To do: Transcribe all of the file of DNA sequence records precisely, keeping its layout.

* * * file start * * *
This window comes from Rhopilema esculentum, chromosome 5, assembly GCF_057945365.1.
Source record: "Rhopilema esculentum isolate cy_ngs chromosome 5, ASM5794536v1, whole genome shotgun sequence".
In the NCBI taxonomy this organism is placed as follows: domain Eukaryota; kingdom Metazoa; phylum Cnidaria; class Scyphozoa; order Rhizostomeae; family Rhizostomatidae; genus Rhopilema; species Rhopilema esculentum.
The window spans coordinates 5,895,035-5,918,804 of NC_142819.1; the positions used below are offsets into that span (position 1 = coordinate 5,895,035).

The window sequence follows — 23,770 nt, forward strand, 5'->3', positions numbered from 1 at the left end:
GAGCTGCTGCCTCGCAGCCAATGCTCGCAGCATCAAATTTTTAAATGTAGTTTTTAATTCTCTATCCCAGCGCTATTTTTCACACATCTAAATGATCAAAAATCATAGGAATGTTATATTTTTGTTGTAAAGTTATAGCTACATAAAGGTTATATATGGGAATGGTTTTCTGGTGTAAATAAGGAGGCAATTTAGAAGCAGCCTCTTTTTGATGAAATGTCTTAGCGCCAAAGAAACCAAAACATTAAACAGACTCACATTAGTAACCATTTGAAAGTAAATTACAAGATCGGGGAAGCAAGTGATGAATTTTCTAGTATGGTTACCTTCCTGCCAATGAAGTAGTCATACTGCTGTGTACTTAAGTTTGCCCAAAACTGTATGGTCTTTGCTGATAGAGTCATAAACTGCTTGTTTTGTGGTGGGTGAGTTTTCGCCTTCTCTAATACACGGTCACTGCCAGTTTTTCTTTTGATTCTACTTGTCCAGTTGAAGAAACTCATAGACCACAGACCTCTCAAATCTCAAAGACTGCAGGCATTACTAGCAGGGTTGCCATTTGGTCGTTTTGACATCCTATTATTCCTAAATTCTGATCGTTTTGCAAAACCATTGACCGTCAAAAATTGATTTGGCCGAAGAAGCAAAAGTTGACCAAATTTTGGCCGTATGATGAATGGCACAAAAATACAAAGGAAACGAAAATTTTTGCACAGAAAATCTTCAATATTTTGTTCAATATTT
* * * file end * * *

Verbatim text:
This window comes from Rhopilema esculentum, chromosome 5, assembly GCF_057945365.1.
Source record: "Rhopilema esculentum isolate cy_ngs chromosome 5, ASM5794536v1, whole genome shotgun sequence".
In the NCBI taxonomy this organism is placed as follows: domain Eukaryota; kingdom Metazoa; phylum Cnidaria; class Scyphozoa; order Rhizostomeae; family Rhizostomatidae; genus Rhopilema; species Rhopilema esculentum.
The window spans coordinates 5,895,035-5,918,804 of NC_142819.1; the positions used below are offsets into that span (position 1 = coordinate 5,895,035).

The window sequence follows — 23,770 nt, forward strand, 5'->3', positions numbered from 1 at the left end:
GAGCTGCTGCCTCGCAGCCAATGCTCGCAGCATCAAATTTTTAAATGTAGTTTTTAATTCTCTATCCCAGCGCTATTTTTCACACATCTAAATGATCAAAAATCATAGGAATGTTATATTTTTGTTGTAAAGTTATAGCTACATAAAGGTTATATATGGGAATGGTTTTCTGGTGTAAATAAGGAGGCAATTTAGAAGCAGCCTCTTTTTGATGAAATGTCTTAGCGCCAAAGAAACCAAAACATTAAACAGACTCACATTAGTAACCATTTGAAAGTAAATTACAAGATCGGGGAAGCAAGTGATGAATTTTCTAGTATGGTTACCTTCCTGCCAATGAAGTAGTCATACTGCTGTGTACTTAAGTTTGCCCAAAACTGTATGGTCTTTGCTGATAGAGTCATAAACTGCTTGTTTTGTGGTGGGTGAGTTTTCGCCTTCTCTAATACACGGTCACTGCCAGTTTTTCTTTTGATTCTACTTGTCCAGTTGAAGAAACTCATAGACCACAGACCTCTCAAATCTCAAAGACTGCAGGCATTACTAGCAGGGTTGCCATTTGGTCGTTTTGACATCCTATTATTCCTAAATTCTGATCGTTTTGCAAAACCATTGACCGTCAAAAATTGATTTGGCCGAAGAAGCAAAAGTTGACCAAATTTTGGCCGTATGATGAATGGCACAAAAATACAAAGGAAACGAAAATTTTTGCACAGAAAATCTTCAATATTTTGTTCAATATTT